We recently sat down with HIM employee Cindy Ness to discuss the history and value of medical records management.
Photo: Her coworkers affectionately refer to Cindy as “mother hen,” texting her when they they’re late or not coming in to work. She’s also the only HIM staffer who can keep plants alive, as evidenced by the row of (everyone else’s) plants on her desk.
Okay, let’s talk shop. What is health information management?
First we were Medical Records (MR, or “mister”). Now we’re Health Information Management (HIM).
We’re responsible for coding charts, which are turned over to the insurance companies, then returned to us as revenue. Our coders play a huge role in financial wellness of the organization. And I don’t know if enough people really understand that part of it.
Three techs on our team analyze charts to make sure they’re complete before they get to the coders. If there’s something lacking, like the provider forgets a progress note or didn’t sign something, we apply a deficiency to ensure the provider completes what they need to.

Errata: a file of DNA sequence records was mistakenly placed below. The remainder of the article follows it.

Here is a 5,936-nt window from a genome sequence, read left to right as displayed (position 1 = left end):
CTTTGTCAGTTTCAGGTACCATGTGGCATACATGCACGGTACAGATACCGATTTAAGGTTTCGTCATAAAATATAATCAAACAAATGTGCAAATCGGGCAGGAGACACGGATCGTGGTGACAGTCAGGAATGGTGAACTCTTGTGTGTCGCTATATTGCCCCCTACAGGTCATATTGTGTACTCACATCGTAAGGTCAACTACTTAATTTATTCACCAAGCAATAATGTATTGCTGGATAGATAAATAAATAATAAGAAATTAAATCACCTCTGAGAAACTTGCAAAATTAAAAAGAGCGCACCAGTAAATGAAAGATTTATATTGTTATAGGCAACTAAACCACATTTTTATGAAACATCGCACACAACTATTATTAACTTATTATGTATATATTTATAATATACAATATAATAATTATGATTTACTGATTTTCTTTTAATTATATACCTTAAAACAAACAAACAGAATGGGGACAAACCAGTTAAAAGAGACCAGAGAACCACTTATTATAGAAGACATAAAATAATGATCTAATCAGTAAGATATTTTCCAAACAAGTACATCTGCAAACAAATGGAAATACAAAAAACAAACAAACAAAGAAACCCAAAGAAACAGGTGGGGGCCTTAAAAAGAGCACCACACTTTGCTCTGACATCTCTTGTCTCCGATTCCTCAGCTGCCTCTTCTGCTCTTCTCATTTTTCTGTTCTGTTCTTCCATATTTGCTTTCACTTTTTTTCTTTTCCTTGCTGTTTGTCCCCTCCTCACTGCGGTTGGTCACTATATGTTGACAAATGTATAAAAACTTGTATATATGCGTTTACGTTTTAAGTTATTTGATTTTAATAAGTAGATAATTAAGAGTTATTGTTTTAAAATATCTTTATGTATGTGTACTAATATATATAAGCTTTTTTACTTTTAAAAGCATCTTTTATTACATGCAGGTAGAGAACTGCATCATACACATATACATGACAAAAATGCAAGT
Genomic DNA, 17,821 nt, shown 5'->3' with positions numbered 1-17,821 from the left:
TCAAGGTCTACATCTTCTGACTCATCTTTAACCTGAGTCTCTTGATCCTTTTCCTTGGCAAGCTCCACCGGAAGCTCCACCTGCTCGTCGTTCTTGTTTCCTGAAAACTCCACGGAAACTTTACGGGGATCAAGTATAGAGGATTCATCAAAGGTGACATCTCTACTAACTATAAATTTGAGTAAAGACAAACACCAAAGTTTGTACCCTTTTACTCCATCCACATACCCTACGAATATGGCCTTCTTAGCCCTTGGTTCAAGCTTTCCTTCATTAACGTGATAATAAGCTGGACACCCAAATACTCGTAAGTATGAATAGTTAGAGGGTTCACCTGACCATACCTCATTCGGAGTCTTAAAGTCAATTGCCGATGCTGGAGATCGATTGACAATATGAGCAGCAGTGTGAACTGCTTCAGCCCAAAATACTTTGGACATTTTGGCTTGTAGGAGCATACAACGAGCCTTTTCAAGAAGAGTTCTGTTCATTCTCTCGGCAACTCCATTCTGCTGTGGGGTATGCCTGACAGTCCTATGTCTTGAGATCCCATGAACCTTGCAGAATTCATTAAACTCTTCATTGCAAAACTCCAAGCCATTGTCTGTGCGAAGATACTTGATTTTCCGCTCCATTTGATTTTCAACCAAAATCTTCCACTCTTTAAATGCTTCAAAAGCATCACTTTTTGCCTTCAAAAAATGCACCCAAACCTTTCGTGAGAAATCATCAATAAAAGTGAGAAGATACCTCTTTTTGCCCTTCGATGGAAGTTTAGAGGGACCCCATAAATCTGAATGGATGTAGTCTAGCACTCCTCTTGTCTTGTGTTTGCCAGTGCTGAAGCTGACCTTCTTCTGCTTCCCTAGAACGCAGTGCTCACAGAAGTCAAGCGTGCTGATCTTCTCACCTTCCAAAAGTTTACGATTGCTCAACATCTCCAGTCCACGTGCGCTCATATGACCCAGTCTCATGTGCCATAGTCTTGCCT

Then we’re able to pass things onto the coders. They can do their job and just code. Back in the day when we had paper charts, the coders would flag all the deficient places and hand wrote the codes. We didn’t have computers. Everything was done on ledgers, on paper. When the hospital got its first fax machine, it was in our department. They wanted a secure location for it, to protect privacy.
And that’s another part of what we do. Privacy. Cynthia Kelly, our department director, is the KVH privacy officer. She investigates potential health information breaches. Plus, she keeps us ducks going down the stream in the right direction.
Release of information. That’s another big thing we do. A patient asks for copies of their record, they fill out a release of information and we provide the copies.
I also do birth certificates. That’s really changed over the years. Before you had this big long form, you put it on a typewriter and typed it out. If you made a mistake, you start over. Now there’s a website where you securely submit the information.
Health information management is multi-layered. There’s a lot to us. We’re small, but we’re mighty.
So things come to you from various areas, departments, clinics, including external clinics?